Health-Related Issues -- Testicular Self Exam
Testicular cancer is one of the most common types of cancer in men from age 20-35. Examining the testicles can help detect cancer in the early stages when it is highly curable. Often there are no early symptoms of testicular cancer. The testicular exam should begin at age 15 and continue until 40. It is important to do testicular exams every month in order to detect any abnormalities. Testicular cancer is very curable in the early stages. The best time to do a testicular exam is after bathing when heat causes the skin of the scrotum to relax.
How to do a testicular self exam:
- Examine the scrotum visually for swelling.
- Examine each testicle separately by rolling the testicle between your thumb and the first two fingers of both hands. It is normal for one testicle to be larger than the other.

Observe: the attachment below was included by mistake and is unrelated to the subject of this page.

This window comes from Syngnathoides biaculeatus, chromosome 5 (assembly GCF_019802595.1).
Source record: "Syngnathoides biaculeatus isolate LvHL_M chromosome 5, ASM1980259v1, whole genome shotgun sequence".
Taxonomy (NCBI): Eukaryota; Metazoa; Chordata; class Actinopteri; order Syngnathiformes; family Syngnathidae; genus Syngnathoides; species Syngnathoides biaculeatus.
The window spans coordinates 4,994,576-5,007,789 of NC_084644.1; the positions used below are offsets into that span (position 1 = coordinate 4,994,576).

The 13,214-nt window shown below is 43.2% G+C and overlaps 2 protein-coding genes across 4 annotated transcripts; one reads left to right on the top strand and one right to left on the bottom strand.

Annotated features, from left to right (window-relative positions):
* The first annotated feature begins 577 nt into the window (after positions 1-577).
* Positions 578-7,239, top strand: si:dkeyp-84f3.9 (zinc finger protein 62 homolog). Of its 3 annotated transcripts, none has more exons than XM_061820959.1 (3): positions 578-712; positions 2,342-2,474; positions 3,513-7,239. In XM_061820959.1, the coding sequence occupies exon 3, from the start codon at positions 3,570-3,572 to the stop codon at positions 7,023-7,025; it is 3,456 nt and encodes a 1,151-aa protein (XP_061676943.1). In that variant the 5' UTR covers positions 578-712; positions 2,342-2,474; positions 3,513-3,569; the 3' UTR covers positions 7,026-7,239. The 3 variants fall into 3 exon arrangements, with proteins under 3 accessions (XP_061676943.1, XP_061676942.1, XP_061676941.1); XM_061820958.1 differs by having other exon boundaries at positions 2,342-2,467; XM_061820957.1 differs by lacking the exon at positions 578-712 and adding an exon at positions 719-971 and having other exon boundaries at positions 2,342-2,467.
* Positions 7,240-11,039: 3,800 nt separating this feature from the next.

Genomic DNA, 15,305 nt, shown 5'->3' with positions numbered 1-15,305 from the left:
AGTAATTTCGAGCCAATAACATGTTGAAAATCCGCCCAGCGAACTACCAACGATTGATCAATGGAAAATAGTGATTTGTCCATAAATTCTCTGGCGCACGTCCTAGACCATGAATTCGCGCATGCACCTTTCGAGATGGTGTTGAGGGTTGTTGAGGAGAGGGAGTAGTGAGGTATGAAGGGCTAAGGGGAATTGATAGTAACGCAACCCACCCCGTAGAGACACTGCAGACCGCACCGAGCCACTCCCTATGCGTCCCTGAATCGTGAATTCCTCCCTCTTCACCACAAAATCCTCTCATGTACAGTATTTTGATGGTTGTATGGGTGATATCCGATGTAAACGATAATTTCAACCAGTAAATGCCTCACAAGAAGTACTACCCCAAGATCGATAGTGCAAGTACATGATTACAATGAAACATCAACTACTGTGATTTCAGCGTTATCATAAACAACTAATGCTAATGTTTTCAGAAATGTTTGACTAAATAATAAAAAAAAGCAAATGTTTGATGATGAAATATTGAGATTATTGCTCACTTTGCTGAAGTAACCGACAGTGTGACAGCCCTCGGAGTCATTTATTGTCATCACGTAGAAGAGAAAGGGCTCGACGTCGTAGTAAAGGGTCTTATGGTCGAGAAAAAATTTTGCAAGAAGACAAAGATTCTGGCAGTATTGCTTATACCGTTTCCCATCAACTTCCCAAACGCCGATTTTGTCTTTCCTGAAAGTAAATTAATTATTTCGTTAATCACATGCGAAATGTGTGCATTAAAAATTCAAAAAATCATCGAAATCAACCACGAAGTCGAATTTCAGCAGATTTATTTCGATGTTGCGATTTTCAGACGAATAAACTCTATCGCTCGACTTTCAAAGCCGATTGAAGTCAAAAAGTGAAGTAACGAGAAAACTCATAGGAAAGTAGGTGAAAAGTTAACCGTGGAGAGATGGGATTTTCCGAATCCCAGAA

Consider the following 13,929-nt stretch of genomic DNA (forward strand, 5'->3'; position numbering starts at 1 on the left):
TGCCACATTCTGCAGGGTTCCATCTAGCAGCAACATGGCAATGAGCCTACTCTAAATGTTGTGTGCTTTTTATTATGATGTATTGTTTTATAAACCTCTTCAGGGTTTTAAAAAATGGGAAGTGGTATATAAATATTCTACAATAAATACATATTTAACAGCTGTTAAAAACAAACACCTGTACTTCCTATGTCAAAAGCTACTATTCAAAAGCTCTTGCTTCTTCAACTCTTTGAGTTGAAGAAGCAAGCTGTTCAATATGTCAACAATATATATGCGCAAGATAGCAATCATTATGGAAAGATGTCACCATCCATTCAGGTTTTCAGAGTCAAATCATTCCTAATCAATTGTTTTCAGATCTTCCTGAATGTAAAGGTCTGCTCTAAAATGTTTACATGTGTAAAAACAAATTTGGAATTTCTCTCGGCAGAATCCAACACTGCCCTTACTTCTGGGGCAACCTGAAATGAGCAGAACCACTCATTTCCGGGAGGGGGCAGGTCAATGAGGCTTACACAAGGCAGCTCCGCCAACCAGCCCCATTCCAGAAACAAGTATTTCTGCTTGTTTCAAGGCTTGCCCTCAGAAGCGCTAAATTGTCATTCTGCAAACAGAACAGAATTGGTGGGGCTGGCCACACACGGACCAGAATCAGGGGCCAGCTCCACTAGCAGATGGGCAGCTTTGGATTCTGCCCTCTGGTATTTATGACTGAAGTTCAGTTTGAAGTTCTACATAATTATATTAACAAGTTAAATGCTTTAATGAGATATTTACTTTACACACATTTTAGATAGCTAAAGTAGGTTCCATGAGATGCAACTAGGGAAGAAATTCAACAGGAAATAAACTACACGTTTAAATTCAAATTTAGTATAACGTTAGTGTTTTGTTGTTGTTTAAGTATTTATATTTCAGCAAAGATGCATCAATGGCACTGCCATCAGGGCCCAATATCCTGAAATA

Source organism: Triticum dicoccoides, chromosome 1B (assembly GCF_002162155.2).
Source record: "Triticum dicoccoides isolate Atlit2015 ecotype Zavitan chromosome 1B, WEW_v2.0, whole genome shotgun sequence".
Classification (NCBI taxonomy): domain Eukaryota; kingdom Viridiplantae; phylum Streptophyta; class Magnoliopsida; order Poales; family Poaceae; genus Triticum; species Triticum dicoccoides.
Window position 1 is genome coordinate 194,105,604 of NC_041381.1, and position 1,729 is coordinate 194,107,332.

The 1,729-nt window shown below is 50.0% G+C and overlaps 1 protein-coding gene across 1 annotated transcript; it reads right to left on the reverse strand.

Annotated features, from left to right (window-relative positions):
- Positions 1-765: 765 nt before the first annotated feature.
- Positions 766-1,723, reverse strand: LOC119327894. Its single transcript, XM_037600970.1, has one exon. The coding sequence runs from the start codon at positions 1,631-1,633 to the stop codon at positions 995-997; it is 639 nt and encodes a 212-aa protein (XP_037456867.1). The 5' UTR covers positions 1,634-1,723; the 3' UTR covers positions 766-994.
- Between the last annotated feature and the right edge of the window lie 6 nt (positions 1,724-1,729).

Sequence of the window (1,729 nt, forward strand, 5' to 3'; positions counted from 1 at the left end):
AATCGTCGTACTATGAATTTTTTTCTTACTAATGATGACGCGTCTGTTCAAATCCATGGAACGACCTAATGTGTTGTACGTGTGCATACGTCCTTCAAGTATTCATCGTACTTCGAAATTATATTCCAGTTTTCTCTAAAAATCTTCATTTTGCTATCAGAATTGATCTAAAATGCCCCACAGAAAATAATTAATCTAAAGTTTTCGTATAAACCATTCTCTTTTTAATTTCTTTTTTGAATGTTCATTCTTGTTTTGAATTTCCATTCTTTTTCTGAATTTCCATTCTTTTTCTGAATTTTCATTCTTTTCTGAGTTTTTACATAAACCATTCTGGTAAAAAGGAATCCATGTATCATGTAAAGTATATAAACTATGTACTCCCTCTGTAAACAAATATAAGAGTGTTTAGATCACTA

- Check for lumps, swelling, or a change in size or consistency of the testicle.
- Feel the epididymis, a cord-like structure, on the top and back of each testicle. Don't interpret this as a abnormality.
** Contact your physician if any lumps or other abnormalities are found. Also, have your physician evaluate aching in the lower abdomen or groin, or a feeling of heaviness in the scrotum, which may be a warning sign of cancer.
For more information go to Testicular Cancer Resource Center.